The publications also disclose some future development directions: "The workstation has the potential to control all operating room technologies and eventually to connect the surgeon to the Internet to access global medical knowledge or to communicate directly with experts at other institutions during surgery. Additionally, the workstation can be used for case rehearsal, which has positive implications for surgeon training, and will develop personalized case cards, making surgical preparations more efficient. Surgeons will be able to gain experience from a virtual environment. Surgeries could be recorded and replayed. All elements of surgery will become measurable; eg, the amount of pressure a surgeon needs to use to cut through a particular type of tissue will be."

Image credit: Neurosurgery

Monday, January 7, 2013

Medical Robot Workshop at Stanford - Call for participation

Here is your chance to listen to the good old folks presenting the state-of-the art in medical and surgical robotics. Quick facts: 
"The IEC TC62/SC62A & ISO TC184/SC2 Joint Working Group JWG9 on Medical electrical equipment and systems using robotic technology is holding its third International event following on from events in Wellington, New Zealand (on 19 January 2011) and Milan, Italy (on 3 July 2012) to present the state of the art in medical robots and explore the need for standardization in the rapidly changing area of robotics.
There is considerable activity in developing non-industrial robots for new environments and personal care and medical applications are the main drivers for the new types of service robots which are emerging for non-manufacturing applications.

Nota bene: The ISO TC184/SC2 (Robots and robotics devices) Technical Committee has the following work groups:
  • WG 1: Vocabulary and characteristics of robots, Convenor Prof Soon-Geul Lee, Kyung-Hee University, South Korea.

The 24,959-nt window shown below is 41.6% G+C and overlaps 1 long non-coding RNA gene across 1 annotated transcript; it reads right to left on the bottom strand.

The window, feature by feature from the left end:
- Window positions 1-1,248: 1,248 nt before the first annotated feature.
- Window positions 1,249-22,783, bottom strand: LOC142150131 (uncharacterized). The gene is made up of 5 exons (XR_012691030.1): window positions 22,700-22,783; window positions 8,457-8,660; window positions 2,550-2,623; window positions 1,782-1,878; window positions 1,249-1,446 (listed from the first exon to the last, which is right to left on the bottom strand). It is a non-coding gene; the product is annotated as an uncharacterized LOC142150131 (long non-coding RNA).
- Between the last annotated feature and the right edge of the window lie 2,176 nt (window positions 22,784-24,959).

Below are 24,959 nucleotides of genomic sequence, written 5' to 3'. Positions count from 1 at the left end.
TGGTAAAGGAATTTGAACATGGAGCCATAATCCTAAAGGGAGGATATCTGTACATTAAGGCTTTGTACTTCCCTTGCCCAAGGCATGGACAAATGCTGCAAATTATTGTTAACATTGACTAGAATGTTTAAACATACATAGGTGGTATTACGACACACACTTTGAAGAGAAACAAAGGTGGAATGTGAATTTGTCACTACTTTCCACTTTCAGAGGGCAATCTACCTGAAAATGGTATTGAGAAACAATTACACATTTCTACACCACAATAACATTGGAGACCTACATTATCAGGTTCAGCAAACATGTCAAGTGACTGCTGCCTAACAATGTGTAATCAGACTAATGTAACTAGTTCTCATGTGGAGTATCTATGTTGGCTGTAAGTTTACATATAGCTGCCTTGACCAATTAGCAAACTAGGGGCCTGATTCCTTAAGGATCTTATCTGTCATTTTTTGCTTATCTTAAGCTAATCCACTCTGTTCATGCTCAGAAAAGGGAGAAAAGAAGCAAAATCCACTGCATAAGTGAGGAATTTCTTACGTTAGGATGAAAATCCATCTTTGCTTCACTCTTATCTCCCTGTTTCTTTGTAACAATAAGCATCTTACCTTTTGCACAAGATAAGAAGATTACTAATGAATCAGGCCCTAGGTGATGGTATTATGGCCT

• WG 3: Industrial robot safety, Convenor Jeff Fryman, Robotics Industries Association, USA
  • WG 7: Personal care robot safety, Convenor Prof Gurvinder S Virk, CLAWAR Association, UK, and University of Gävle &KTH, Sweden.
  • JWG9: Medical electrical equipment and systems using robotic technology, Convenor Prof Gurvinder S Virk, CLAWAR Association, UK and University of Gävle &KTH, Sweden.
  • WG 8: Service robots, Convenor Prof Seungbin Moon, Sejong University, South Korea.
The aim of the colloquium is to bring these activities to the attention of the medical and related communities in USA so that full participation of all the stakeholders can be facilitated and future cooperation ensured."

If you are interested, please fill the Application form

Wednesday, January 2, 2013

Retro: the first trans-Atlantic surgery

We have already covered the Lindbergh operation with a Zeus robot back in time, but there is some space for nostalgia around new year. Recently, I came across the press release of the world's first trans-Atlantic telesurgery: “OPERATION LINDBERGH - The Surgical Act Crosses the Atlantic!" It provided some new details about the event and the preceding experiments, but more interestingly, it gave a list of Future Challenges that are still very much applicable after 12 years: 

"This technological sea change in the world of surgery ushers in a host of possible future developments:
  • To start with, it makes possible collaborative telesurgery, one of the most positive concrete applications of "globalization".
  • It also revolutionizes the concept of surgical training, since a sort of "umbilical cord" could be created between a young surgeon and more experienced teacher-surgeons.
  • It would also make it possible for developing nations to benefit from the expertise of world-renowned surgeons in order to enhance care in their country.
  • This breakthrough also makes it possible to imagine future surgical procedures being done in space.
  • Finally, by combining virtual reality techniques with pre-operatory simulations, this could lead to an entirely new era of semi-automated or even automated telesurgery."
You can learn more about the Lindbergh Operation on WebSurge.
Image credit: IRCAD